HSG: It sounds like you have two ideas in mind here. On the one hand, you’re capitalizing on an untouched market, but you also have this social goal in mind—making women feel better about themselves. Is the one as important as the other?
A: Well, the idea for the company came from my belief that I needed to do something to make women feel better. And I thought, okay, instead of dealing with all the garbage that we have to face as plus-size women, meaning how people feel about us, what they say about us, why not change all that? And one way to do so is by providing clothing that makes you feel good about yourself, makes you look great. Makes you no different from anybody else. We deal with a lot of young girls, and you know, peer pressure is one of the nastiest things that you have to deal with as a teenager. And a lot of mothers come in here and say, “Oh Angela, thank you so much, because now my teenager can go to movies, she can go out, she can go on a date, and she doesn't have to feel different from anyone else. I can buy a prom dress that looks like what her friends are wearing.”
HSG: You stock prom dresses?
A: Yes, we have that coming in. It’s just the idea of having, say, the trendy washed jeans that are out now, just like her other slimmer friends have. Now she can wear those too and have her friends ask her, “Where did you get that from? That’s cool. That’s nice.” That is the biggest boost a teenager can get.
HSG: So you try to find the same fashions that the thin girls are wearing—just modified somewhat, if necessary—and make them available to your customers.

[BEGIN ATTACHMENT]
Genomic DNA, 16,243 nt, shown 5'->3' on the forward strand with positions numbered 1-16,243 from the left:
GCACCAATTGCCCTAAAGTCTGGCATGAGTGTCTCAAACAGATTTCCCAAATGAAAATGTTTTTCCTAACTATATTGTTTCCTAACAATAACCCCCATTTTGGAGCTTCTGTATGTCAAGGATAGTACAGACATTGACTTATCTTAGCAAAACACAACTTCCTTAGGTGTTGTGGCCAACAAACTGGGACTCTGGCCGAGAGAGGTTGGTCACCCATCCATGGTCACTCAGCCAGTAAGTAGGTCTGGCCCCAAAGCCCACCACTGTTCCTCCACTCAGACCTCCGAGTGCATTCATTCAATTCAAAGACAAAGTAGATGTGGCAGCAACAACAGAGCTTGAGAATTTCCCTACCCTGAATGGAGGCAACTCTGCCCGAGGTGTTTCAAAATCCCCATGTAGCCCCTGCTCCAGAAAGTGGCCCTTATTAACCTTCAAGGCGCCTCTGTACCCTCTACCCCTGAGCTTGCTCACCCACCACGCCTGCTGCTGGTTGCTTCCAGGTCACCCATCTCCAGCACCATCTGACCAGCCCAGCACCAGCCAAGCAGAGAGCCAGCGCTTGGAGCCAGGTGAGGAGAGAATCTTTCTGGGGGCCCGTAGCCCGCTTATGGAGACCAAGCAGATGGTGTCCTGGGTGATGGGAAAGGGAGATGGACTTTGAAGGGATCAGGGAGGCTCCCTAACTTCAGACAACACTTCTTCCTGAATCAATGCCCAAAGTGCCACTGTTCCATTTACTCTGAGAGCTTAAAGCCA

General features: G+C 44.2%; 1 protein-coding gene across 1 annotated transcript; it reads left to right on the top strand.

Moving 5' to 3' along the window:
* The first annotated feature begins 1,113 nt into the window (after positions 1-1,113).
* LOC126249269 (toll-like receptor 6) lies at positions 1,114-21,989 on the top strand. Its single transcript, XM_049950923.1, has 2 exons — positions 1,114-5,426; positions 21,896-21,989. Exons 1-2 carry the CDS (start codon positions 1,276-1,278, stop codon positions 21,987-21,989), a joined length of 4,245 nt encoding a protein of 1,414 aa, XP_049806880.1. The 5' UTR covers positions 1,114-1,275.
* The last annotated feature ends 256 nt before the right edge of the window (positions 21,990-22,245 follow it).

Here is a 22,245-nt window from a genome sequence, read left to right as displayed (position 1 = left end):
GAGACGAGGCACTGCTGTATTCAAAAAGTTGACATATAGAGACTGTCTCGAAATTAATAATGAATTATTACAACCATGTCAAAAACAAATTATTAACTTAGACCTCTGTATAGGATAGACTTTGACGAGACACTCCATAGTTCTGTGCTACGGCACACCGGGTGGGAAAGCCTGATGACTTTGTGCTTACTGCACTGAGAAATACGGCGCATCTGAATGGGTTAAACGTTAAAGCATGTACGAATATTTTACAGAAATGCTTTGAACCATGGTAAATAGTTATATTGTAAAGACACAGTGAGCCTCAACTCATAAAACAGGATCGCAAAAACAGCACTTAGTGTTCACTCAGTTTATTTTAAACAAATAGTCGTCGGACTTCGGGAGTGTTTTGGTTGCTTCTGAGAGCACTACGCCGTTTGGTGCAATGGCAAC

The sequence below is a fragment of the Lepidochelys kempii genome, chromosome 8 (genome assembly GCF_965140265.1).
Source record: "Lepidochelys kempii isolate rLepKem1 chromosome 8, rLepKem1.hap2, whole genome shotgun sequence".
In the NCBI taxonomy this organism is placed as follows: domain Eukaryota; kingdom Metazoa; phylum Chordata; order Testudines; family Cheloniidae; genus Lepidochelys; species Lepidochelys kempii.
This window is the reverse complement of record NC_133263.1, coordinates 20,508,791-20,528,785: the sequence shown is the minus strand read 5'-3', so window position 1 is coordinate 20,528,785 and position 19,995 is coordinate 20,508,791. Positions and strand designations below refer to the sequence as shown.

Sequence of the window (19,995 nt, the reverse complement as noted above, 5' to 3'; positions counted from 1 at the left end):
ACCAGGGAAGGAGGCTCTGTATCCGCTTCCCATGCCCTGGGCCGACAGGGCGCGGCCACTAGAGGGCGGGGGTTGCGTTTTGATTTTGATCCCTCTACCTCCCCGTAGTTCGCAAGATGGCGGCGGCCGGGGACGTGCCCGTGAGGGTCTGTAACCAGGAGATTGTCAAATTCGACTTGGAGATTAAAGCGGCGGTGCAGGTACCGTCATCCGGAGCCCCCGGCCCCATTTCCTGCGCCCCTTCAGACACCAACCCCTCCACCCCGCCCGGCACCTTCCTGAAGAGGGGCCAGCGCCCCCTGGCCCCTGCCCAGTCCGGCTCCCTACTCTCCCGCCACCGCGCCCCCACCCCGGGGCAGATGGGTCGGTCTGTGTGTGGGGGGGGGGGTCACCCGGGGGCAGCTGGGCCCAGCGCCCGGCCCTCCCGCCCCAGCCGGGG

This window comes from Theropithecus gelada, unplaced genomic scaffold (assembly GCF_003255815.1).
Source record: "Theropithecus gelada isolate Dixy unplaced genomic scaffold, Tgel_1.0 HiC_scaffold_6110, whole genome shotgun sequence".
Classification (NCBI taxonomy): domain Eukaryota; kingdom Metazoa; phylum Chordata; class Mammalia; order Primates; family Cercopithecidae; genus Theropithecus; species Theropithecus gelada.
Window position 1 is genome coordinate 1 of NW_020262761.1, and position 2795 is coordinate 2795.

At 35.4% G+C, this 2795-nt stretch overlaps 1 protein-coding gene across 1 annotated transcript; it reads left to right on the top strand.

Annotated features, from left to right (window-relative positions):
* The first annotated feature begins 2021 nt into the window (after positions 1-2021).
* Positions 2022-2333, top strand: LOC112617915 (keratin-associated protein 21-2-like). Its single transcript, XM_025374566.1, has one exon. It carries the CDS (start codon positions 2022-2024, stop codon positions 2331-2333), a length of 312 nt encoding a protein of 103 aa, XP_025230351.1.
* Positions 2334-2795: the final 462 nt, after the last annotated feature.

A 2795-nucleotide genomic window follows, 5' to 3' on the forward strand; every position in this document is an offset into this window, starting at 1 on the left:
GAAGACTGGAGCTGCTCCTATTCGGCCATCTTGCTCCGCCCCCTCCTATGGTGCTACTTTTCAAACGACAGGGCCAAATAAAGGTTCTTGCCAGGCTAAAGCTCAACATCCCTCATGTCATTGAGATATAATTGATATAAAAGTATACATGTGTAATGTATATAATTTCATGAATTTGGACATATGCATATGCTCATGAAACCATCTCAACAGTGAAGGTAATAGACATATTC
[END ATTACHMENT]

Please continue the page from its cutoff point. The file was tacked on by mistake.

A: Exactly. I try not to miss the all the shows, and see what’s there in New York. (I haven’t gone to Milan yet.) And then I just search out the manufacturers…
HSG: The central question that keeps being raised on the Judgment of Paris Web site is, why do you think the media continues to resist plus-size beauty?
A: The media plays on what the masses want. And if the masses are conditioned to say that skinny is beautiful, the media will follow along. And I basically think that’s what the problem is. We don’t have enough images out there of plus-size women. You had one magazine, MODE, that was starting the trend, but there wasn’t more like it. Grace is just one. There’s only so much that one can do—
HSG: —in the face of the racks upon racks of magazines with size-0 models.
A: It’s going to take a couple of retailers like myself…Lane Bryant has just crossed a big barrier. They just did a lingerie fashion show, and that’s a huge market there in itself.
HSG: Torrid gets a lot of attention from its Web site. Do you plan to have a Web presence in the future?
A: Well, because my clothes right now…you have to come in and try them on. You need to take in the whole Voluptuous experience.
HSG: You can’t do on-line counselling, right?
A: No! You’ve got to come in and you’ve got to experience it. Because it’s a risk for women who are not what they call the “average size”…
HSG: What made you choose this location for your store?